Sundell Solutions

Website Design ▪︎ Maintenance ▪︎ SEO

There are over 58,900 plugins in the WordPress repository – and those are only the FREE plugins available!  Since there isn’t a central repository for paid plugins, it is impossible to know how many premium plugins there are.  

Choice and options are great; it is one of the reasons I use WordPress over another platform, but with that can come frustration and hours of searching to find the right plugin.   

So, to help you navigate the process of choosing a plugin, l will take you through the steps that I use to find a plugin that will:

  • Solve your problem and do what you need
  • Be the best solution to fit your needs
  • Be a reliable plugin
  • But it won’t take you days of research to find

Step #1:  NEEDS vs WANTS

Figure out what you NEED the plugin to do for you and what you WANT it to do.

Why am I making a big deal about needs vs. wants? There are a few reasons:

#1 – You want to make sure that the plugin does what you need it to do and do it well

There are a lot of plugins out there that do multiple things – which you may or may not need but might not do a good job at what you need.  

Also, in some cases, the more items a plugin tries to accomplish, the more resources it takes, which might slow down your website.  

Finally, if a plugin has too many functions and is not maintained well, it might break – and then you have to start over and find a new plugin.

#2 – What are the features you NEED?  And what do you WANT?

I will use the example of a backup plugin.  Some of the features that are often available are:

  • Backup to choice of cloud storage
  • Download backups
  • Automatically save backups to multiple locations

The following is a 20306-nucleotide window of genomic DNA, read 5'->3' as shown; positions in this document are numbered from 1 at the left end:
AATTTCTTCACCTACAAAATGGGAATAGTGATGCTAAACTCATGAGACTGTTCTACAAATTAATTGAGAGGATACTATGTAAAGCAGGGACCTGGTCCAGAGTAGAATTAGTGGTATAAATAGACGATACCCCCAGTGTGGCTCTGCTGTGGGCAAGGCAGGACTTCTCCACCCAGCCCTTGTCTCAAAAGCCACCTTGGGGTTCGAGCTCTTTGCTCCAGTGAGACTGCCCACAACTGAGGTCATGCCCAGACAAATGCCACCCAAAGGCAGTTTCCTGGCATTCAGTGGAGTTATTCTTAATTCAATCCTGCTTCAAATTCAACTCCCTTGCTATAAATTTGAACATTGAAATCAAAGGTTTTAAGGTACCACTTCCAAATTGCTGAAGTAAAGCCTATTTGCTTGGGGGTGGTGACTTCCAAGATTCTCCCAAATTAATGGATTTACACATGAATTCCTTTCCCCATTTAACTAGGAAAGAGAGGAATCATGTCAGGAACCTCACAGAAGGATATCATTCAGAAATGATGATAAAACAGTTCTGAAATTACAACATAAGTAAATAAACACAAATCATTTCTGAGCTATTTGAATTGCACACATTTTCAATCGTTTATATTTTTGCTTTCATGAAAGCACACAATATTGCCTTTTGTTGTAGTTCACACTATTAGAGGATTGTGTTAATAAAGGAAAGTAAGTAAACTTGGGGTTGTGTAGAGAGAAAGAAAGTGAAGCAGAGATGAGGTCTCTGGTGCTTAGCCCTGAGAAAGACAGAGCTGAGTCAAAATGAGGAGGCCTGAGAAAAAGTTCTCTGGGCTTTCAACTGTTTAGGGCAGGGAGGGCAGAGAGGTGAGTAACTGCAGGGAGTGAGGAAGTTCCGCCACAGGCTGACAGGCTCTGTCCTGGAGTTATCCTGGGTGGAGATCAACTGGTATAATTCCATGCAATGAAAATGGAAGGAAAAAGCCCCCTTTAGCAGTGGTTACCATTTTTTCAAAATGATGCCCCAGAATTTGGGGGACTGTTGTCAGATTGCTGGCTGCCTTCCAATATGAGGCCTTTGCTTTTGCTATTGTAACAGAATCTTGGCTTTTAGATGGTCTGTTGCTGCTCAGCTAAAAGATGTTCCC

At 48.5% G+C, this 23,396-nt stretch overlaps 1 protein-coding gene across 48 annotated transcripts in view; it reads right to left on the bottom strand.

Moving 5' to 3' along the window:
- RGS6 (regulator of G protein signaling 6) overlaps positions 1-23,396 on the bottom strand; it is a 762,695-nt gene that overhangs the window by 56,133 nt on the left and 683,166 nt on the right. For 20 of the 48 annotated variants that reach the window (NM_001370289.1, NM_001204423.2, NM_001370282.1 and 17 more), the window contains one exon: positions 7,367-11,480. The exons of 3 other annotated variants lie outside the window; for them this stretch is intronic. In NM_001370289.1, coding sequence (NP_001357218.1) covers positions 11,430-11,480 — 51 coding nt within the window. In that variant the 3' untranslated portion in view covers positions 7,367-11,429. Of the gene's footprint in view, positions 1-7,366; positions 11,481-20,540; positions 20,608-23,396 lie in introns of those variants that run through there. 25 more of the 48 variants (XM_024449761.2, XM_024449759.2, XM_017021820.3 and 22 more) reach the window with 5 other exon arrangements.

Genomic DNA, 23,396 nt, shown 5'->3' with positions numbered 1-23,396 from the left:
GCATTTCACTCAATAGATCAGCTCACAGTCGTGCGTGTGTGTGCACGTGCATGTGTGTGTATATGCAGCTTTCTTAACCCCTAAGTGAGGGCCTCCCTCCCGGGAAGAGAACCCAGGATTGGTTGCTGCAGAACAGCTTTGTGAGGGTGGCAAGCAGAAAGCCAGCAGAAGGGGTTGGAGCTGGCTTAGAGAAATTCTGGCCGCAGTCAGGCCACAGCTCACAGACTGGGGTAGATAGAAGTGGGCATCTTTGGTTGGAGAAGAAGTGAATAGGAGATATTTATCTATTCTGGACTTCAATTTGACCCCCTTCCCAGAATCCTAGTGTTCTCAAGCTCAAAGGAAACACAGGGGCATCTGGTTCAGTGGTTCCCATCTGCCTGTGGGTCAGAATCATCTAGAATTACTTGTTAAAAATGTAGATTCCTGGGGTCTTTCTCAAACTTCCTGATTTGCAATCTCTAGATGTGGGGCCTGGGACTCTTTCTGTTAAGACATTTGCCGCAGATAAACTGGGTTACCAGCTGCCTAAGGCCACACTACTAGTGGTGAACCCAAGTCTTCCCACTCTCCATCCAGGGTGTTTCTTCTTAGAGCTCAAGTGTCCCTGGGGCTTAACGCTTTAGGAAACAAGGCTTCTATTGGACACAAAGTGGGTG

• Schedule backups
  • Choose how many backups to keep and automatically delete old backups
  • Migration feature – allow backups to be used to create a new website

In the “NEED” category, I have: 

  • Reliable backup – because I want backups to work
  • Schedule backups – because I don’t want to manually backup all of the websites that I maintain for clients
  • Ability to choose a backup location 

In the “WANT” category I have:

  • Automatically save backups to multiple locations
  • Choose how many backups to keep and automatically delete old backups
  • Migration feature – so that I can use a backup as a starting point for a new website

#3 – Next, decide on your budget for this feature

If you don’t have a specific amount in mind, another way to look at it is how important the feature is for your website and business.  For a critical part of your business, such as contact forms, you might consider a paid or premium plugin over a free version.

When looking at free plugins, remember you get what you pay for.   One critical thing to keep in mind when using a free plugin is how well will it be supported in the future?   

We all love free things, but on the other side, there is someone maintaining, improving, and keeping that plugin bug-free.  Many people in the WordPress community develop and maintain free plugins because they have a passion for what they do and want to give back to the WordPress community.  But, how long will they continue updating the plugin and working with it for free?   Hundreds of plugins are abandoned by their developer every year.  When this happens, you need to find a replacement before the functionality breaks, or it gets infected by a virus due to not being maintained.  

Another option to look at when considering free plugins are those that have a pro or paid version – these are often called “freemium” plugins.   These plugins will have a free version with a reduced set of features, and they will also offer an upgraded version for a one-time, monthly, or yearly price.  

We all use products that fall into this category but often don’t think about it.  A good example is Google.  Most of us do not pay for many of the Google products we use – Google search, docs, sheets, chrome.  But there are other products from Google that we do pay for:  Google business email, Google Ads, Nest home products, Pixel phones, and Fitbit watches.  We are all comfortable using Google’s free products because we know they have revenue coming in from other places and thus can continue to support the free products.